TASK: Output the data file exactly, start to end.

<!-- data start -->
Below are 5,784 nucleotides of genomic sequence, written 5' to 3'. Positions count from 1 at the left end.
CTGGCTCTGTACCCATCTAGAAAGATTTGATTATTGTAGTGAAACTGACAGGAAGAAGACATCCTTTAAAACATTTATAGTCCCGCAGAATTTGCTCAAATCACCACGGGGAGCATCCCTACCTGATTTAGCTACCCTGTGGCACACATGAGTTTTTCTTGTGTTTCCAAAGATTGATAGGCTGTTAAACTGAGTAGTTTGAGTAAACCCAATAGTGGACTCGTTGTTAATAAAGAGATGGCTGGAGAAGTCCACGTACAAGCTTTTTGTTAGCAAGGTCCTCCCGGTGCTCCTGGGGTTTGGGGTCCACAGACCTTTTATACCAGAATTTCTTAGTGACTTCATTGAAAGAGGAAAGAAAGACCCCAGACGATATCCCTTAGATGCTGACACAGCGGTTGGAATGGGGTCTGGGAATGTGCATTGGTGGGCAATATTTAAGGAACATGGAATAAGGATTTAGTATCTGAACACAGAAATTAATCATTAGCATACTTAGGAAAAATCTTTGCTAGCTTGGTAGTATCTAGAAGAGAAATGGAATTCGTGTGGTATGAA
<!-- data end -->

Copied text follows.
Below are 5,784 nucleotides of genomic sequence, written 5' to 3'. Positions count from 1 at the left end.
CTGGCTCTGTACCCATCTAGAAAGATTTGATTATTGTAGTGAAACTGACAGGAAGAAGACATCCTTTAAAACATTTATAGTCCCGCAGAATTTGCTCAAATCACCACGGGGAGCATCCCTACCTGATTTAGCTACCCTGTGGCACACATGAGTTTTTCTTGTGTTTCCAAAGATTGATAGGCTGTTAAACTGAGTAGTTTGAGTAAACCCAATAGTGGACTCGTTGTTAATAAAGAGATGGCTGGAGAAGTCCACGTACAAGCTTTTTGTTAGCAAGGTCCTCCCGGTGCTCCTGGGGTTTGGGGTCCACAGACCTTTTATACCAGAATTTCTTAGTGACTTCATTGAAAGAGGAAAGAAAGACCCCAGACGATATCCCTTAGATGCTGACACAGCGGTTGGAATGGGGTCTGGGAATGTGCATTGGTGGGCAATATTTAAGGAACATGGAATAAGGATTTAGTATCTGAACACAGAAATTAATCATTAGCATACTTAGGAAAAATCTTTGCTAGCTTGGTAGTATCTAGAAGAGAAATGGAATTCGTGTGGTATGAA